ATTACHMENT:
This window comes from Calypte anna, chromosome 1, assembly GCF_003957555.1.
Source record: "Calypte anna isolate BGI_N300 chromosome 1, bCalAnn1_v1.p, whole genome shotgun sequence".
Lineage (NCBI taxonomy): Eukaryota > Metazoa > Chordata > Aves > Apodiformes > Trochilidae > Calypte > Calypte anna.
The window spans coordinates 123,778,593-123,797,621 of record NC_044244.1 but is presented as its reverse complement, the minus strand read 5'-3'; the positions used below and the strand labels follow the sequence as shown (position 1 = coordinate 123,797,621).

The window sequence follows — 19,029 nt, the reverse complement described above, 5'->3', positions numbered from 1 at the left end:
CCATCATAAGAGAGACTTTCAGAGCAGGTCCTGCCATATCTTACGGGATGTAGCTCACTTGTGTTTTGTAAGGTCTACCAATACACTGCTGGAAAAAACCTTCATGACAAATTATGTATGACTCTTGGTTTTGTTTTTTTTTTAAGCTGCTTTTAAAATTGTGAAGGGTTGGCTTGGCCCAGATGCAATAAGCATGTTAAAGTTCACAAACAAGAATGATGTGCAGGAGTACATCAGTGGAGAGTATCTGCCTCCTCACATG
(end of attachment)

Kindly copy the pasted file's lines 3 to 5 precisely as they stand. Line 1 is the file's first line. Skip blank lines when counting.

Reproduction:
Lineage (NCBI taxonomy): Eukaryota > Metazoa > Chordata > Aves > Apodiformes > Trochilidae > Calypte > Calypte anna.
The window spans coordinates 123,778,593-123,797,621 of record NC_044244.1 but is presented as its reverse complement, the minus strand read 5'-3'; the positions used below and the strand labels follow the sequence as shown (position 1 = coordinate 123,797,621).

The window sequence follows — 19,029 nt, the reverse complement described above, 5'->3', positions numbered from 1 at the left end: